Shopping sprees, world travel end with St. Louis County man's sentence for marijuana trafficking

Shopping sprees, world travel end with St. Louis County man's sentence for marijuana trafficking

ST. LOUIS • A man from St. Louis County whose marijuana conspiracy funded a “lifestyle of luxury” that led to an appearance on a reality show and travel around the world was sentenced Friday to 15 years in prison.

U.S. District Judge Audrey Fleissig blasted Thomas G. “Tommy” Anderson Jr. for running his drug trafficking organization in an “arrogant and flaunting manner,” adding that she’d seen no remorse, no effort to turn his life around and nothing but a continuance of the arrogant manner since his indictment. She would later call it “appalling.”

Anderson, she said, had been raised in a good home with an opportunity to go to college, but instead used that opportunity to begin dealing marijuana to Mizzou students.

He would eventually supply thousands of pounds of high-grade pot to St. Louis and other cities.

Prosecutors say he used the proceeds to visit California; Boston; Cancun; the United Arab Emirates; Medellin, Columbia; and Sao Paolo, Brazil, where he stayed in “extravagant hotel suites” and went on “incredible shopping sprees” of as much as $12,000 a month on his Nordstrom credit card.

He spent money on bodyguards nicknamed “Bigg” and “Conflict,” and on gambling, tour buses and a twin-engine plane that he used to fly money and drugs around the country, they said, including to Creve Coeur Airport.

He also had pot shipped in storage pods, tires, water heaters, air compressors and furniture a co-defendant bought while antiquing in California.

Anderson’s lifestyle led him to Boston, where he dated aspiring actress and reality show star Noelle Trudeau. She broke up with him on her show, citing a lifestyle and friends that were “out of control.” Justin Gelfand, one of Anderson’s attorneys, asked for 10 years in prison, saying there was no evidence that Anderson possessed firearms, used violence or was a leader of the conspiracy.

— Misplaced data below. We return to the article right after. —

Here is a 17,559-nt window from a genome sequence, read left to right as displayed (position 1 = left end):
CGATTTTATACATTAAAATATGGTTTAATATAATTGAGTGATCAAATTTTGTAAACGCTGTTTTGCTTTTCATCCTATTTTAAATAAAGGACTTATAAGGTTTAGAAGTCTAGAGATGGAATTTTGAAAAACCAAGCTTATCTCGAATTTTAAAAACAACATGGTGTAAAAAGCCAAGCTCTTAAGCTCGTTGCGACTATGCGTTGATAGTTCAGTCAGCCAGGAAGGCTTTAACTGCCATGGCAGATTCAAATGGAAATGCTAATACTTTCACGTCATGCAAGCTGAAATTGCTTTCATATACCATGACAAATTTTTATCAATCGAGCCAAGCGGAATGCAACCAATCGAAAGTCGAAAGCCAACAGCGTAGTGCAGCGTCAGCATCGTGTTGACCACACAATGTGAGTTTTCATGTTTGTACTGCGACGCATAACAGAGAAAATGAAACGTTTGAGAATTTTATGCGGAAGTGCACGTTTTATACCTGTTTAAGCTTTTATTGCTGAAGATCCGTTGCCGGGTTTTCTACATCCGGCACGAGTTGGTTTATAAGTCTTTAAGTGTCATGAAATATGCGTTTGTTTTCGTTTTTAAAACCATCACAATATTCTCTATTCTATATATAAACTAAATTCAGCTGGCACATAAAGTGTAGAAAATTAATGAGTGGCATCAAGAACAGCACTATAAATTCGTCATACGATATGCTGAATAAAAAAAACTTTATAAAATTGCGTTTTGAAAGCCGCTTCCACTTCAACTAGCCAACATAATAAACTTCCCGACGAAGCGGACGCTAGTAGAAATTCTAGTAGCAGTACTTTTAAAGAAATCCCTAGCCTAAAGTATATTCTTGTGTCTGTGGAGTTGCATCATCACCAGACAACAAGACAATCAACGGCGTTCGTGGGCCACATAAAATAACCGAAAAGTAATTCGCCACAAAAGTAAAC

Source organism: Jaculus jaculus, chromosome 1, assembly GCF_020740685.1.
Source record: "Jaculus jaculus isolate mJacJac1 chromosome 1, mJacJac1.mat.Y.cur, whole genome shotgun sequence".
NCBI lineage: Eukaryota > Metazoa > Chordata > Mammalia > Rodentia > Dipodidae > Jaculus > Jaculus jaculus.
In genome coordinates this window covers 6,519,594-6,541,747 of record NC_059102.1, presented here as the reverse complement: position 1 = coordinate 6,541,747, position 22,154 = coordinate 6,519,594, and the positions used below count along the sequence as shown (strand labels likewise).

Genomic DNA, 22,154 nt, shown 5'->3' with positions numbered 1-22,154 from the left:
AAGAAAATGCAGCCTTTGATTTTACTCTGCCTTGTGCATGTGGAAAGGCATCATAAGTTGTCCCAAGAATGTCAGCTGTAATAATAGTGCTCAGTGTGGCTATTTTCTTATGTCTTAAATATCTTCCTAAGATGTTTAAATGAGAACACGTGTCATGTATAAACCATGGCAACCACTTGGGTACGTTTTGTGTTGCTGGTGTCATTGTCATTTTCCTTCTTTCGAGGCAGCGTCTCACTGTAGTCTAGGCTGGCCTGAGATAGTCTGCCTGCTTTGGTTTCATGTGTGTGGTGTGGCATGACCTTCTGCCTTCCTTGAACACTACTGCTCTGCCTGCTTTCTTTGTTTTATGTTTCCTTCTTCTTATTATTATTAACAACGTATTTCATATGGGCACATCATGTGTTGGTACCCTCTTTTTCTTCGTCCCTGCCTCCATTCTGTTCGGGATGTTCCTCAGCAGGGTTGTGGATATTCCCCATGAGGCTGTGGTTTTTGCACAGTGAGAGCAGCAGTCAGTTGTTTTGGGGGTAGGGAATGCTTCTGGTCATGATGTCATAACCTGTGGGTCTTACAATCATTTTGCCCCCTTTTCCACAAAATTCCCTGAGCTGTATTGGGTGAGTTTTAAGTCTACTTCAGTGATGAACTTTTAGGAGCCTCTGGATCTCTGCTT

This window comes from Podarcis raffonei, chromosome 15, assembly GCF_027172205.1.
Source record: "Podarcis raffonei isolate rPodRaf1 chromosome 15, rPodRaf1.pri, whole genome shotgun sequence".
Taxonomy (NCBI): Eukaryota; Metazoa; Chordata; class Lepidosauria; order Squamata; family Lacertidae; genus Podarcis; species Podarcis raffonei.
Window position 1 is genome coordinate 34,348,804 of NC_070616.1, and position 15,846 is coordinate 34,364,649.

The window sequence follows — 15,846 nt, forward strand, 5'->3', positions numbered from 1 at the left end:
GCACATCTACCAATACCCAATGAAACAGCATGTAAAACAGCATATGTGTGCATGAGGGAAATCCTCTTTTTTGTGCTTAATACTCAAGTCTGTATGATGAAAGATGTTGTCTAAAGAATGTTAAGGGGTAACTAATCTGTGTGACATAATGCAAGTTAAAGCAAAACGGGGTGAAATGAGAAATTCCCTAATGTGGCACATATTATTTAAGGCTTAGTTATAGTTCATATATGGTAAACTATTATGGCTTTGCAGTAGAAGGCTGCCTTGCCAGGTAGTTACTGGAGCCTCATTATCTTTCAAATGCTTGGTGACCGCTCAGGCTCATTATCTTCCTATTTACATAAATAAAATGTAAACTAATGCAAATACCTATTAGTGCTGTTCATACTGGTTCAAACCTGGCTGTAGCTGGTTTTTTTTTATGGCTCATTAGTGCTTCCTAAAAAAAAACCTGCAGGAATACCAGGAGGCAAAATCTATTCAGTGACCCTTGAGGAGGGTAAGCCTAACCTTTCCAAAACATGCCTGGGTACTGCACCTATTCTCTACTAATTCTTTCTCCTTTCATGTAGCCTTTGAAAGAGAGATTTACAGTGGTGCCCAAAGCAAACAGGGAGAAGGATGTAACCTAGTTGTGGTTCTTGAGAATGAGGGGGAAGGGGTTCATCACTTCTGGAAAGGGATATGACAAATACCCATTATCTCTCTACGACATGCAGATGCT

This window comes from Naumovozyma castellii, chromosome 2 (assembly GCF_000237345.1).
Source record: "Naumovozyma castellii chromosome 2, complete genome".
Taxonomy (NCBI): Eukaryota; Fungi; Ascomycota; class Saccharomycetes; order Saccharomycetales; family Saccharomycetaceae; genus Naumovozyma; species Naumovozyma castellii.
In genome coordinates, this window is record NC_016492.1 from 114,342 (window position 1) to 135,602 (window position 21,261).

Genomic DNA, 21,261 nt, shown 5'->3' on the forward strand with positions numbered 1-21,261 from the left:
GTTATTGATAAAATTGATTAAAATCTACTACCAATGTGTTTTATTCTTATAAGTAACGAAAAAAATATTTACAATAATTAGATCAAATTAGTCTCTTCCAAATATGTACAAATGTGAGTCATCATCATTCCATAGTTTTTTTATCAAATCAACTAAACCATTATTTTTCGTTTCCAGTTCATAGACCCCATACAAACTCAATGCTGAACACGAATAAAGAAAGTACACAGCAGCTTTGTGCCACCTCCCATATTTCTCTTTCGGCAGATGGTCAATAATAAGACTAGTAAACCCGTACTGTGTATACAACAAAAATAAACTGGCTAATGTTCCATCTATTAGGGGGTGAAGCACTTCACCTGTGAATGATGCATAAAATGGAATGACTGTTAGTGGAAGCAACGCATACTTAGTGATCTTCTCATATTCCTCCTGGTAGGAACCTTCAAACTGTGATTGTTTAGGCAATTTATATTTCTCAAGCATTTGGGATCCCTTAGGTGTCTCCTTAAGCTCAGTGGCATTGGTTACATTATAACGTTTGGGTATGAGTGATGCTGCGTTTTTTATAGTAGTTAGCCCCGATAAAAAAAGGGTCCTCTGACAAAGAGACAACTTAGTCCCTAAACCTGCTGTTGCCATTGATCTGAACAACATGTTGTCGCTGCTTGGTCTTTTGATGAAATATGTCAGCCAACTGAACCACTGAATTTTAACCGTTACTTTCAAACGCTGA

Prosecutors disagreed, asking for the 24 to 30 years in prison recommended by federal sentencing guidelines.

Anderson deserved a lengthy sentence for the quantity of marijuana, prosecutors said, but also because he used bodyguards to assault a rival in California, and because he once threatened a man in a St. Louis nightclub with one of the Glock handguns he wore in twin shoulder holsters. He also had assault-style weapons, they said.

Assistant U.S. Attorney John Davis said Anderson flaunted his ill-gotten wealth.

Fleissig said that if 15 years in prison did not have an effect on Anderson, 20 or 24 years wouldn’t make a difference. She also said his co-defendants and defendants in other drug cases had gotten less than the sentence being recommended for Anderson.

Anderson is the last to be sentenced of more than 20 defendants originally charged in 2014 in two related indictments.

Many of those defendants came from St. Louis County , some from wealthy backgrounds that allowed them to attend private high schools in the area.

Years after he was charged, Anderson scheduled a guilty plea before backing out and going to trial in late July. That trial featured many of his co-defendants, as well as characters such as “Frankie Bushes,” a California marijuana dealer so named for his habit of jumping out of the bushes at random spots along the road when his associates wanted to meet.

Jurors in U.S. District Court in St. Louis took less than three hours to convict him of two counts: conspiracy to commit money laundering and conspiracy to distribute and possession with intent to distribute more than 1,000 kilograms of marijuana.

Anderson vigorously challenged the evidence in his case, switched attorneys and unsuccessfully claimed that misconduct by prosecutors and former attorneys should set him free. He’s also been captured on recorded phone calls from jail discussing his claims of a conspiracy against him, and insulting prosecutors and the judge using expletives, according to partial transcripts filed by prosecutors.

Fleissig chided Anderson in court Friday for his “obsession” with trying to demonstrate “wrongful things.”

She also ordered a $5 million judgment against Anderson to reflect his drug profits, meaning he owes the government that amount of money.

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